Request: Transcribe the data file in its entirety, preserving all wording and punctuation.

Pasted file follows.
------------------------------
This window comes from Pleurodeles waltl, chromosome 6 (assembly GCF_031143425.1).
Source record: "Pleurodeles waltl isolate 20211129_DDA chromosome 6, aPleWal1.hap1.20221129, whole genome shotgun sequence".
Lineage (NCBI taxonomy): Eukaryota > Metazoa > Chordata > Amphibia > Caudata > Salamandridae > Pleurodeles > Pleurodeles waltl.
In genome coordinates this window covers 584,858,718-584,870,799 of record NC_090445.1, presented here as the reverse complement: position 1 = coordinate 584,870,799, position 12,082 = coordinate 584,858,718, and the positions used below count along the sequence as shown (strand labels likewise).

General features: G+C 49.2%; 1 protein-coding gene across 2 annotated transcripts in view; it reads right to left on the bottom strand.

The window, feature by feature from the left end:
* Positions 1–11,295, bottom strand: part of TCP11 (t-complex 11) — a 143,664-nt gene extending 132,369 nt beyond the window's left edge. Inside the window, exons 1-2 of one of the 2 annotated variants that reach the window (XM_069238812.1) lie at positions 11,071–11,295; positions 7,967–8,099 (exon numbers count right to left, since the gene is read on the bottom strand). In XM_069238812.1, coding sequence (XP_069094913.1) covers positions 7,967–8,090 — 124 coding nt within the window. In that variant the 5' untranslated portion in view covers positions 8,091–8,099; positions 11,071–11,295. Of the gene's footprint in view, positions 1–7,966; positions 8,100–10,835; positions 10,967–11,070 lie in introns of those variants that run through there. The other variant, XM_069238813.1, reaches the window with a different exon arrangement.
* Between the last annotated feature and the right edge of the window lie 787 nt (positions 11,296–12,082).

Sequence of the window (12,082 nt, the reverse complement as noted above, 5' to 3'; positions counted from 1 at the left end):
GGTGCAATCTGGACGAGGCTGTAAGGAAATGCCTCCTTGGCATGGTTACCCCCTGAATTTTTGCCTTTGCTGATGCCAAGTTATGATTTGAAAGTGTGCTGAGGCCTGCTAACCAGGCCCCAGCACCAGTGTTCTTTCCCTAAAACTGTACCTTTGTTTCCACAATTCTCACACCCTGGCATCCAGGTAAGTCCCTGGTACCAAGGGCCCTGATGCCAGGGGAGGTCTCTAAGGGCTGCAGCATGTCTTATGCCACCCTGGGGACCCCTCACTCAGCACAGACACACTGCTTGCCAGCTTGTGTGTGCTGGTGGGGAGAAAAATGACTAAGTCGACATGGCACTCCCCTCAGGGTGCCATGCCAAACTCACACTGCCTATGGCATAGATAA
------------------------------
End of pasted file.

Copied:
This window comes from Pleurodeles waltl, chromosome 6 (assembly GCF_031143425.1).
Source record: "Pleurodeles waltl isolate 20211129_DDA chromosome 6, aPleWal1.hap1.20221129, whole genome shotgun sequence".
Lineage (NCBI taxonomy): Eukaryota > Metazoa > Chordata > Amphibia > Caudata > Salamandridae > Pleurodeles > Pleurodeles waltl.
In genome coordinates this window covers 584,858,718-584,870,799 of record NC_090445.1, presented here as the reverse complement: position 1 = coordinate 584,870,799, position 12,082 = coordinate 584,858,718, and the positions used below count along the sequence as shown (strand labels likewise).

General features: G+C 49.2%; 1 protein-coding gene across 2 annotated transcripts in view; it reads right to left on the bottom strand.

The window, feature by feature from the left end:
* Positions 1–11,295, bottom strand: part of TCP11 (t-complex 11) — a 143,664-nt gene extending 132,369 nt beyond the window's left edge. Inside the window, exons 1-2 of one of the 2 annotated variants that reach the window (XM_069238812.1) lie at positions 11,071–11,295; positions 7,967–8,099 (exon numbers count right to left, since the gene is read on the bottom strand). In XM_069238812.1, coding sequence (XP_069094913.1) covers positions 7,967–8,090 — 124 coding nt within the window. In that variant the 5' untranslated portion in view covers positions 8,091–8,099; positions 11,071–11,295. Of the gene's footprint in view, positions 1–7,966; positions 8,100–10,835; positions 10,967–11,070 lie in introns of those variants that run through there. The other variant, XM_069238813.1, reaches the window with a different exon arrangement.
* Between the last annotated feature and the right edge of the window lie 787 nt (positions 11,296–12,082).

Sequence of the window (12,082 nt, the reverse complement as noted above, 5' to 3'; positions counted from 1 at the left end):
GGTGCAATCTGGACGAGGCTGTAAGGAAATGCCTCCTTGGCATGGTTACCCCCTGAATTTTTGCCTTTGCTGATGCCAAGTTATGATTTGAAAGTGTGCTGAGGCCTGCTAACCAGGCCCCAGCACCAGTGTTCTTTCCCTAAAACTGTACCTTTGTTTCCACAATTCTCACACCCTGGCATCCAGGTAAGTCCCTGGTACCAAGGGCCCTGATGCCAGGGGAGGTCTCTAAGGGCTGCAGCATGTCTTATGCCACCCTGGGGACCCCTCACTCAGCACAGACACACTGCTTGCCAGCTTGTGTGTGCTGGTGGGGAGAAAAATGACTAAGTCGACATGGCACTCCCCTCAGGGTGCCATGCCAAACTCACACTGCCTATGGCATAGATAA